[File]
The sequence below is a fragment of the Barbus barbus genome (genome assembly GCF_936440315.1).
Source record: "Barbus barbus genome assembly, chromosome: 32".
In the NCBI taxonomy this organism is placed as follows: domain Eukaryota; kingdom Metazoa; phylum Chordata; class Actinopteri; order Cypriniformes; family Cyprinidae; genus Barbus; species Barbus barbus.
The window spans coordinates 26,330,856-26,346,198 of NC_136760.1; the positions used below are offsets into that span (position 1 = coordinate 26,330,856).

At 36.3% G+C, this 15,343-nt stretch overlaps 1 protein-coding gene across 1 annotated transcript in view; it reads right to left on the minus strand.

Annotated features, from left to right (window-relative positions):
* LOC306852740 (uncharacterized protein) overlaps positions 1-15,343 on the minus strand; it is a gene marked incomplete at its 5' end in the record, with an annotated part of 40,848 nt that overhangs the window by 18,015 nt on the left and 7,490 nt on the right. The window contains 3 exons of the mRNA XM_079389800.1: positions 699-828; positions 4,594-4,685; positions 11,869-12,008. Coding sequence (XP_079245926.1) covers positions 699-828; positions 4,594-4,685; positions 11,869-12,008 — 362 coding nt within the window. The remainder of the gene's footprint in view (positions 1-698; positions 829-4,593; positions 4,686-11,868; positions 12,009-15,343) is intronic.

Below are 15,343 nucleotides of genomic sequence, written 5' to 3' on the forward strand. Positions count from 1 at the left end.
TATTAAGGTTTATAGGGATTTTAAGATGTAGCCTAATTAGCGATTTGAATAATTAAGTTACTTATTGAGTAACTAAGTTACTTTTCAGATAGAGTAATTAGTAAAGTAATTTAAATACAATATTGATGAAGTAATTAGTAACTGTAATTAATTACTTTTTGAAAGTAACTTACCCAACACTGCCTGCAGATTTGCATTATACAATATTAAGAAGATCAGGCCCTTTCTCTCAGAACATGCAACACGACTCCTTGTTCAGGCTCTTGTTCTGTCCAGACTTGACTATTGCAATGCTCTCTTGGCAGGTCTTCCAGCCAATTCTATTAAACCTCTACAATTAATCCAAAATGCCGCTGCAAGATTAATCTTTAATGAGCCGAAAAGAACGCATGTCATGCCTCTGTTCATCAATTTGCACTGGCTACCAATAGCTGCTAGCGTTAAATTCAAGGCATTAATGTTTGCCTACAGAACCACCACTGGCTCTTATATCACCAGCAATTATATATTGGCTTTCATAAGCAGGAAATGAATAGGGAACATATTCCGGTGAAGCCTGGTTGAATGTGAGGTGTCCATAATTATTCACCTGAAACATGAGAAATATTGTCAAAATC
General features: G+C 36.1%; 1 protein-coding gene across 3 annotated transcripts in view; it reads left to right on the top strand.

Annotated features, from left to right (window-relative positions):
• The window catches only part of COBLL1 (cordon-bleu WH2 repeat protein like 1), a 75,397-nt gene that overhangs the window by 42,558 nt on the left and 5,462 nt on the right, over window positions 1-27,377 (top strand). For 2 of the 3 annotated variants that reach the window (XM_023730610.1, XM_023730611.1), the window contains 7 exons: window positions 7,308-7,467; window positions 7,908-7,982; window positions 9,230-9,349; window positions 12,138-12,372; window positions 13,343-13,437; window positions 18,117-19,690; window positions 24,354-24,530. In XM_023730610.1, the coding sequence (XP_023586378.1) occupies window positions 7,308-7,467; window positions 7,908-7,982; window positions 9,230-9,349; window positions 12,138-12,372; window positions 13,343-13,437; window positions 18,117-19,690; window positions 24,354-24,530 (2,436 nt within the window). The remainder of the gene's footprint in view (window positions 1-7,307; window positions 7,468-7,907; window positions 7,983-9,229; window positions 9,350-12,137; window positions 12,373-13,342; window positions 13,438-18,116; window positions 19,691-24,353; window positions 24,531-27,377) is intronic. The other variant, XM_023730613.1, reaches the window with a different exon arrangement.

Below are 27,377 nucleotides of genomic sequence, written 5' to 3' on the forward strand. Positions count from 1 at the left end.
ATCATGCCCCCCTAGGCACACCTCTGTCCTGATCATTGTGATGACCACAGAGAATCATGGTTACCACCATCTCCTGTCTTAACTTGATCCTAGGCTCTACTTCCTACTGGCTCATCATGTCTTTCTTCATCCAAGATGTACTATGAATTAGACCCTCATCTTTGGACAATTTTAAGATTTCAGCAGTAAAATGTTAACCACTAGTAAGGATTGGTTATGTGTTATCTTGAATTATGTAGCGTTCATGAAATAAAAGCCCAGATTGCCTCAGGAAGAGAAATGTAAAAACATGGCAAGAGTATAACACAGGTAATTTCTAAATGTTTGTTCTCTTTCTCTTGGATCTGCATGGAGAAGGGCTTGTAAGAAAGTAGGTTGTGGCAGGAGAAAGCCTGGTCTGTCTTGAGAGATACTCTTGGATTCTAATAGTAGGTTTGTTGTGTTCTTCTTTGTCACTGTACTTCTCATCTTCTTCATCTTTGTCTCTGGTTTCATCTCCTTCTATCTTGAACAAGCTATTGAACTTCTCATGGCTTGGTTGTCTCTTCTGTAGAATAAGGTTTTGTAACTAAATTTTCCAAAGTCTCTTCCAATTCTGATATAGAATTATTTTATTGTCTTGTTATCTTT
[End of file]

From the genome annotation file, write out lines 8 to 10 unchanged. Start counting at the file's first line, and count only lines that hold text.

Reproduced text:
Below are 15,343 nucleotides of genomic sequence, written 5' to 3' on the forward strand. Positions count from 1 at the left end.
TATTAAGGTTTATAGGGATTTTAAGATGTAGCCTAATTAGCGATTTGAATAATTAAGTTACTTATTGAGTAACTAAGTTACTTTTCAGATAGAGTAATTAGTAAAGTAATTTAAATACAATATTGATGAAGTAATTAGTAACTGTAATTAATTACTTTTTGAAAGTAACTTACCCAACACTGCCTGCAGATTTGCATTATACAATATTAAGAAGATCAGGCCCTTTCTCTCAGAACATGCAACACGACTCCTTGTTCAGGCTCTTGTTCTGTCCAGACTTGACTATTGCAATGCTCTCTTGGCAGGTCTTCCAGCCAATTCTATTAAACCTCTACAATTAATCCAAAATGCCGCTGCAAGATTAATCTTTAATGAGCCGAAAAGAACGCATGTCATGCCTCTGTTCATCAATTTGCACTGGCTACCAATAGCTGCTAGCGTTAAATTCAAGGCATTAATGTTTGCCTACAGAACCACCACTGGCTCTTATATCACCAGCAATTATATATTGGCTTTCATAAGCAGGAAATGAATAGGGAACATATTCCGGTGAAGCCTGGTTGAATGTGAGGTGTCCATAATTATTCACCTGAAACATGAGAAATATTGTCAAAATC
General features: G+C 36.1%; 1 protein-coding gene across 3 annotated transcripts in view; it reads left to right on the top strand.